Spoiler’s for “Boardwalk Empire,” “Sons of Anarchy,” and “The Walking Dead,” if you’re not caught up.
James Van Der Beek — So long The B—— from Apt. 23. It was not a great show, but it was an amusing one, and we will miss seeing James Van Der Beek’s attempt at a career comeback both within the show and outside of it. YOU DESERVED TO WIN DANCING WITH THE STARS, BEEKS!
Owen Sleater — His death last season crushed me into little bitty pieces, and I have no idea how Margaret is going to go on without him. You deserved better than spending your afterlife lining a wooden crate.
Opie Winston — We had most of the fifth season of “Sons of Anarchy” to adjust, but losing the show’s best and most likable character has weighed down a drama that has already gotten too heavy. This show used to have some heart and an occasional dose of humor, and now without Opie, all it has is violence and Jax’s nose flares.
Gyp Rosetti — Gyp’s terrible outbursts, and his irrational, tyrannical, temperamental need to kill for absolutely no reason (not to mention his weird sexual fetishes) will be sorely missed this fall. There are calculating monsters, and then there are those who just f**king kill because they feel like it, and the latter always seems so much more unpredictably dangerous.
Merle Dixon — Merle was a racist, good-for-nothing piece of sh*t, but hell if he wasn’t one of the most entertaining characters on television. There was just something about Merle that we kind of wanted to root for, despite everything our brains was telling us.
Walter Bishop — It was “Fringe’s” time to go, and the final season went out with something of a thud, but the kooky Walter Bishop was often the best reason to turn on your television’s on a Friday night. The man loved a good snack, and that’s something missing in our television characters.
Mark Cyr — Jason Ritter has moved on to another sitcom, where he’ll be dating Rory Gilmore instead of Lorelai, which is sad because of all the good people on “Parenthood,” Mark may have been the best. He deserved better than Sarah Braverman, although Sarah’s consolation prize, Ray Romano’s Hank, ain’t so bad.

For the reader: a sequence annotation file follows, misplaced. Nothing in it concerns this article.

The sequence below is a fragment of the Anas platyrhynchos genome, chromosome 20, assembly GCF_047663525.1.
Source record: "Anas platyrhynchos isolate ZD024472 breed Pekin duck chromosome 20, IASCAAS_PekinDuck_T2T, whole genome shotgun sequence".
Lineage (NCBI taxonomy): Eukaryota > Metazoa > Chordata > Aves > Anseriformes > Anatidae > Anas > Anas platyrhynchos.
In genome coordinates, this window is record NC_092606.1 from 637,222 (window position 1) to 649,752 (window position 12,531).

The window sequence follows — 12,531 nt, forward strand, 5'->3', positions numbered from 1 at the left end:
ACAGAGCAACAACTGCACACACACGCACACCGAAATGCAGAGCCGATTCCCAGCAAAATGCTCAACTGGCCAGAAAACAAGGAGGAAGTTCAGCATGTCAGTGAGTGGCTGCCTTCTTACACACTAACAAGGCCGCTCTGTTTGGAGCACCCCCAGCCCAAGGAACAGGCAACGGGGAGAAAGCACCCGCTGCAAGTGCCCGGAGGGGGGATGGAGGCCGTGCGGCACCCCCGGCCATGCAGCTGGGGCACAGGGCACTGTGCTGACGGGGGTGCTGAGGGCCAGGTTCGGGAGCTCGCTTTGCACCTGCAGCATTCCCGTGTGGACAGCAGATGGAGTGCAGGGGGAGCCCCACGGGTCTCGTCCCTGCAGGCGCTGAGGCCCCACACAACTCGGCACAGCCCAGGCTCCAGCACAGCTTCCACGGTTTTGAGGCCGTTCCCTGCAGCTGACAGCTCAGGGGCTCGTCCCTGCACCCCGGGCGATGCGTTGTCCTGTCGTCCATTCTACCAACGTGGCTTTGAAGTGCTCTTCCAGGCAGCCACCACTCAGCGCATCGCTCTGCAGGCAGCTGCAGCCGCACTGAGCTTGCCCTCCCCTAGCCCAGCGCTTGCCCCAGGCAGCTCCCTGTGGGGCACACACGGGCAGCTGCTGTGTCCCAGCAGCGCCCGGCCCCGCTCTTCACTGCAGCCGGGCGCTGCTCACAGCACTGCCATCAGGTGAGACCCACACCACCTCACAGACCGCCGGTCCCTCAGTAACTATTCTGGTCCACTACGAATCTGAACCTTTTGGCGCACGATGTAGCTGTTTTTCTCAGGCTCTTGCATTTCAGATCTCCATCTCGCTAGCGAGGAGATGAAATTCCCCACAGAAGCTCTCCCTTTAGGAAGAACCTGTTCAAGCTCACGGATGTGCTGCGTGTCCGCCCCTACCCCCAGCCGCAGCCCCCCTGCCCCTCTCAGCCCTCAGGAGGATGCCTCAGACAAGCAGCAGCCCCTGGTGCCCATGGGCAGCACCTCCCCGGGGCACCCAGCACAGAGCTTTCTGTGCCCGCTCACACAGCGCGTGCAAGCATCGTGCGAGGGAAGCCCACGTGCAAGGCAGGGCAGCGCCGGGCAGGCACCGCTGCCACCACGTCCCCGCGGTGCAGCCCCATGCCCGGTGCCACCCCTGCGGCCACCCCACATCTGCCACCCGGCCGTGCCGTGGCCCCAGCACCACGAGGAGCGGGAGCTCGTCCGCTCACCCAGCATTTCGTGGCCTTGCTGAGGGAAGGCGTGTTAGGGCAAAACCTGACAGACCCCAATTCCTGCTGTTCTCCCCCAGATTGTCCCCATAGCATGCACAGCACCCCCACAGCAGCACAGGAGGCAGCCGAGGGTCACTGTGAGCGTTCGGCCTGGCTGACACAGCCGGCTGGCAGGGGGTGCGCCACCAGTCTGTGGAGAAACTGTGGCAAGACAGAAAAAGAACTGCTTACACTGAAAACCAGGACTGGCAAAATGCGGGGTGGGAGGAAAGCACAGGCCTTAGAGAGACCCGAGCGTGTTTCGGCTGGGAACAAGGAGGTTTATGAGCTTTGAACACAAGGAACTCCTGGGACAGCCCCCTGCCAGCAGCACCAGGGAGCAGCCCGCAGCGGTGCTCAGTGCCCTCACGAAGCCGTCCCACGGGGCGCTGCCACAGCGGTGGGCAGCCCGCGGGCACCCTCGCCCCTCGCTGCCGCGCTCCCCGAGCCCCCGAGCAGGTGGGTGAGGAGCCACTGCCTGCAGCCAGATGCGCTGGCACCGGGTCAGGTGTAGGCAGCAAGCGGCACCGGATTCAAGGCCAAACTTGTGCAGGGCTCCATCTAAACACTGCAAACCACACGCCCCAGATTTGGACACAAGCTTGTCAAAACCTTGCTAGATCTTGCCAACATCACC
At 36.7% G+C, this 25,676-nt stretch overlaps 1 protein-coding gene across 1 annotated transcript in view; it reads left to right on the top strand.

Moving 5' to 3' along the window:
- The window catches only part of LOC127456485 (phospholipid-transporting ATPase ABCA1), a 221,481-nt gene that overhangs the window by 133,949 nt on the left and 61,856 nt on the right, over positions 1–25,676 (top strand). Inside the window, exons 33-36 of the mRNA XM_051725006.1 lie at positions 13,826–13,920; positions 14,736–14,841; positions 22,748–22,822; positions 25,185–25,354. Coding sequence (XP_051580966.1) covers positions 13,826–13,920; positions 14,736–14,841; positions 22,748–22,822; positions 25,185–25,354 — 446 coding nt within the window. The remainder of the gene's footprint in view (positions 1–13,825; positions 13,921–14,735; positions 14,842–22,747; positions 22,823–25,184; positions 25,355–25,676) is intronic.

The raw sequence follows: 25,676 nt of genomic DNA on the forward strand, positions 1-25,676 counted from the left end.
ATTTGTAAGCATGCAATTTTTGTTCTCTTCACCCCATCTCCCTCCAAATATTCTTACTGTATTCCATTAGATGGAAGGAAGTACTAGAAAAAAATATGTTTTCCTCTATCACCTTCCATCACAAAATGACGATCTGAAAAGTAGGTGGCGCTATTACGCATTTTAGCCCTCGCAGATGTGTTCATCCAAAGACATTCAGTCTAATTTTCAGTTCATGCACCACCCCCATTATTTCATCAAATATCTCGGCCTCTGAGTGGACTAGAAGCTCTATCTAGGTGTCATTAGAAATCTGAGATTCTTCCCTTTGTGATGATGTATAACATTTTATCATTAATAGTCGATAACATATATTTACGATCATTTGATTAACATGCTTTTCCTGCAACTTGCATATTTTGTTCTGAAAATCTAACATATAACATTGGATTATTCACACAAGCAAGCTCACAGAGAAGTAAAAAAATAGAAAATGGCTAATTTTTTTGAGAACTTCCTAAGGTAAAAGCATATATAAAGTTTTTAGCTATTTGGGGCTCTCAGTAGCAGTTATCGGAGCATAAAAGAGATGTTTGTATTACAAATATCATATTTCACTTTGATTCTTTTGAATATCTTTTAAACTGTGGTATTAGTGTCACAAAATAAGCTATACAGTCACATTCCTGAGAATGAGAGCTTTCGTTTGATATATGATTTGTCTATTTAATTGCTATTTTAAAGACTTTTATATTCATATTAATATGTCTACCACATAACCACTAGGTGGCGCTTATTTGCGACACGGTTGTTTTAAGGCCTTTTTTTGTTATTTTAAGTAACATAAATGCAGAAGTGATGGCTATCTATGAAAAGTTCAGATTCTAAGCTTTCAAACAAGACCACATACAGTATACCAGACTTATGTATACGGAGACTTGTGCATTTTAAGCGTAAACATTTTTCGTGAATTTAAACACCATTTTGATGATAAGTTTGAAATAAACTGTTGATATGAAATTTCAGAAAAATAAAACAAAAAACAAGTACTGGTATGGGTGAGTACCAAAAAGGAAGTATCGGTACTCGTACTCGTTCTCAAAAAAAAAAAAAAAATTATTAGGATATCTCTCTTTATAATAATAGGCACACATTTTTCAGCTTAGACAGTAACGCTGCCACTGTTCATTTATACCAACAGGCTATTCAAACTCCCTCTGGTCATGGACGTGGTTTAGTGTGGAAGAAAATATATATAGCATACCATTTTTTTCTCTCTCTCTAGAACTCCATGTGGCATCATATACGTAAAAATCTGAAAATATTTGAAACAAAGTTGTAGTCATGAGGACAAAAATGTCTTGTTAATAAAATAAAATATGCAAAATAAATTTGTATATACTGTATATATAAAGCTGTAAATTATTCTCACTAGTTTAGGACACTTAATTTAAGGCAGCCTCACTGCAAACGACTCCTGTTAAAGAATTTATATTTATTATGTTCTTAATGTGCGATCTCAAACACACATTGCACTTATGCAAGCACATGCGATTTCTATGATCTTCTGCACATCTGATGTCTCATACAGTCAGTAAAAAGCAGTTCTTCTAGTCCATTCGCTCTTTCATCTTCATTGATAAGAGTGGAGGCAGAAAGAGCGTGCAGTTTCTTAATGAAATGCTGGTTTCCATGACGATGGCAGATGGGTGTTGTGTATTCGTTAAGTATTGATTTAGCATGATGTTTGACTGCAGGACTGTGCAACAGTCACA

Jim and Pam — Oh, I know the end of “The Office” was long overdue, but after spending nine years with Jim and Pam, and seeing their romance turn into marriage and kids and a little suburban malaise, there will still be a certain lack on Thursday nights. I don’t want “The Office” to return, in any way, but it would be nice if someone kept tabs on Jim and Pam for us.
The Entire Cast of “Happy Endings” — TOO SOON. I will miss Jane’s acerbic, mean-spirited wit; I will miss Max’s gay stereotype subversions (and his mean-spirited wit); I will miss Penny’s terrible love life (and her mean-spirited wit); I will miss Brad’s bromance with Max (although, not so much either his high-pitched catch phrases or his baby talk with Jane); I will miss Dave’s food truck; but most of all, I will miss Alex, who had proven herself to be one of the least likely and most enjoyable sitcom actresses on television.
Liz Lemon and Jack Donaghy — For the first time since 2006 (except for that year that Tina Fey’s pregnancy pushed the debut to the winter), our fall will not have Liz Lemon and Jack Donaghy in it, and their endlessly amusing platonic relationship, their co-dependence, their dysfunctional employees, Tracy Jordan’s hijinx, and the most illuminating, hilarious perspective on a female in the workplace on television since Mary Tyler Moore. Hurry back, Tina Fey. Television needs more of you.